When we show videos in class, we want our students to watch actively rather than passively: to comprehend, not just consume. We want our students to be active viewers.

But why stop at comprehension? Active viewing is great, but it isn’t enough.

When it comes to video, students shouldn’t just get it; they should also have something to say about it. Students need to be active and reactive viewers—comprehending and critiquing, reading and reacting, getting and giving knowledge. Below you’ll find great tools, tips, and strategies for helping to foster both of these essential media-literacy skills.

3 key teaching strategies for video
So how do you get your students to tune in instead of just kicking back? It all starts with setting up an essential question before you hit play. This is key to helping students watch the video with purpose and context.

Here are a few ideas for using video effectively in the classroom #edtech #k12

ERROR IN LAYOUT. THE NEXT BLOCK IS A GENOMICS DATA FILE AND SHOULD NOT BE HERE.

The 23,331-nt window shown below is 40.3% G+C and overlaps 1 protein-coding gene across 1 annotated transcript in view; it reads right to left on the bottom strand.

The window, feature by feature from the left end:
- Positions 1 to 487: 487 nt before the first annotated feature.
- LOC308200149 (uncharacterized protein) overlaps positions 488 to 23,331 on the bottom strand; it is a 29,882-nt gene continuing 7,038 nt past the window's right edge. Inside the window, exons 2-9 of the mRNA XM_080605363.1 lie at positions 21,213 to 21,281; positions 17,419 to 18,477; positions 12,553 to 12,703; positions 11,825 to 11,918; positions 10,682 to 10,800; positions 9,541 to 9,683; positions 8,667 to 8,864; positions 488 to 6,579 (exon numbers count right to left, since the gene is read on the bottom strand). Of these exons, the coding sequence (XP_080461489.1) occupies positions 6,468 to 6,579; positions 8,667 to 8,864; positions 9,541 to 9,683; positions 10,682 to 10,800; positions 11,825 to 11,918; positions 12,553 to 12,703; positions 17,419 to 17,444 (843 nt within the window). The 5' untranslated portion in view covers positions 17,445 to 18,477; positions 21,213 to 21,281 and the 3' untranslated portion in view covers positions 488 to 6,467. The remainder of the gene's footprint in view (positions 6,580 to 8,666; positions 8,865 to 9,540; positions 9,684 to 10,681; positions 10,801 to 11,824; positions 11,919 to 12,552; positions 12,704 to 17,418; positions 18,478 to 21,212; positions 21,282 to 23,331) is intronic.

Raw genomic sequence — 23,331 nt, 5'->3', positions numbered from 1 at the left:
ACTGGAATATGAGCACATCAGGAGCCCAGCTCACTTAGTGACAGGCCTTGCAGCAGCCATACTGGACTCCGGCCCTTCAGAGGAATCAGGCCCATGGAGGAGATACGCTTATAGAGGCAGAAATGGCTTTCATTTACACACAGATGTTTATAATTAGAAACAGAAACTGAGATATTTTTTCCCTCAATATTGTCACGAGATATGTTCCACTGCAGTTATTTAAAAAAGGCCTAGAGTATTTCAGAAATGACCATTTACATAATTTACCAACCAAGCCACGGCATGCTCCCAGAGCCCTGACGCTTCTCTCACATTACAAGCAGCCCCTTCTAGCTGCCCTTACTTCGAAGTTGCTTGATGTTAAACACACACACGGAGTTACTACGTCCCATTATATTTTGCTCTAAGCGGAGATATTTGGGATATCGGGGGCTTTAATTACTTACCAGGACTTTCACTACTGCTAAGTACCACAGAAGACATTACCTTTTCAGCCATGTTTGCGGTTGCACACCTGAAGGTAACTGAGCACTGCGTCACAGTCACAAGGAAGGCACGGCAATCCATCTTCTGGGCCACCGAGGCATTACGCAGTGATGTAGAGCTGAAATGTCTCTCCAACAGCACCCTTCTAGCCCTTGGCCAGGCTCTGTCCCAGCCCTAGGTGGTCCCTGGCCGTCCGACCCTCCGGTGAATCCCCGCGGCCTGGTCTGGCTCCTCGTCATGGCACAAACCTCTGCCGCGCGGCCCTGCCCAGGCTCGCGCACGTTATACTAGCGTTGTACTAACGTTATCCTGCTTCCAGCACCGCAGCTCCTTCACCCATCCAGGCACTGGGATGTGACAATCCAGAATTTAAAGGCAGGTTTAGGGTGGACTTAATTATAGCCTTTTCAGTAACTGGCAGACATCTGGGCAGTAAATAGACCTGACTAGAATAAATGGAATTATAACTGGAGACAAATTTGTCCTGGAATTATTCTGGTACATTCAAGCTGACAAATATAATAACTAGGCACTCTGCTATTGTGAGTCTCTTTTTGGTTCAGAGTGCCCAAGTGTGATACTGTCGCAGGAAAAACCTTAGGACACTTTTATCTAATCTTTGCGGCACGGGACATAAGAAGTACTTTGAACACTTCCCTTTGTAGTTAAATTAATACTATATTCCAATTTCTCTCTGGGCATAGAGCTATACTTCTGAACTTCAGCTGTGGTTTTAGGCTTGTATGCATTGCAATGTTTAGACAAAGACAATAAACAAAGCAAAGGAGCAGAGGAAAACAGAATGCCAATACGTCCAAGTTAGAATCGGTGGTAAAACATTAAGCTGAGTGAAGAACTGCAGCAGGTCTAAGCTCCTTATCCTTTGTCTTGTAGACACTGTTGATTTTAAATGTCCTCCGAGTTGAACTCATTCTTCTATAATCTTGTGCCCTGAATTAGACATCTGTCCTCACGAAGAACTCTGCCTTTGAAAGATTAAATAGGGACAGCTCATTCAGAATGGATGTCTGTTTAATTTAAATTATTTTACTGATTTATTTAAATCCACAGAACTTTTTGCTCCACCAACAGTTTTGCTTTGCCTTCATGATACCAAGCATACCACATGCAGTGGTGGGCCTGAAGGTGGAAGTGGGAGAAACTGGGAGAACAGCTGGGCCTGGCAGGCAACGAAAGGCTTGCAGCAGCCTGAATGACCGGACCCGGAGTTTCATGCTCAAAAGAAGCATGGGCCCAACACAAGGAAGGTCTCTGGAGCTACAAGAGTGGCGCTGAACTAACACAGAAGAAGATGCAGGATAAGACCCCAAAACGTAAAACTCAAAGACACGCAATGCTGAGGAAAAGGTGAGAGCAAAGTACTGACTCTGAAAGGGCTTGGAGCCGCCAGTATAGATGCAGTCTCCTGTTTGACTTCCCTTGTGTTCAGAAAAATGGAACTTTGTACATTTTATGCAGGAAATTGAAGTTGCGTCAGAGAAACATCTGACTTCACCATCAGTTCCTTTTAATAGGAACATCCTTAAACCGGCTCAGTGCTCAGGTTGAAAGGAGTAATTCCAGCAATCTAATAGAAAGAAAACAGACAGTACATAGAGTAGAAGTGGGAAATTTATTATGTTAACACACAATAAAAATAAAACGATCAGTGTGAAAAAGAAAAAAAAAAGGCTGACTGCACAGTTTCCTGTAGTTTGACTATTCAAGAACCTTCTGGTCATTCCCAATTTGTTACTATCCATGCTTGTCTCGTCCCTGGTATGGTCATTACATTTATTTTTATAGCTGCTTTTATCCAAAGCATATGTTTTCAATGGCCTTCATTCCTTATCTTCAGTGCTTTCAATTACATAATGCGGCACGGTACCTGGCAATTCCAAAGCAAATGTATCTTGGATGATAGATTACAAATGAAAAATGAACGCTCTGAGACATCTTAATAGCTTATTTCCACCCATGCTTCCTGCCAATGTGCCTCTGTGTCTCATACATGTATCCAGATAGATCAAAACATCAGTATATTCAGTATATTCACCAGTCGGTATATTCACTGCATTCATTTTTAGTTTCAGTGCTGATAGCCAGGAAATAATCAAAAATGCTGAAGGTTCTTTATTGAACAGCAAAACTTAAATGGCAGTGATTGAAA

From there, try any or all of these strategies to help kids think critically about what they watch.

Backchannelling
Using your essential question as a guide, have students take notes and react together, in real time, with a backchannelling tool. You can even join in on the action, and as an added bonus the backchannel creates a running record to review afterward.

Pro tip: This works great for feature films or documentaries, because it combines the film screening and discussion, maximizing class time.

About the Author:

Tanner Higgin is director, education editorial strategy at Common Sense Education where he leads the editorial team responsible for edtech reviews and resources. Previously, he taught writing and media literacy for six years, and has a Ph.D. from the University of California, Riverside. His research on video games and culture has been published in journals, books, and online, presented at conferences nationwide, and continues to be cited and taught in classes around the world.


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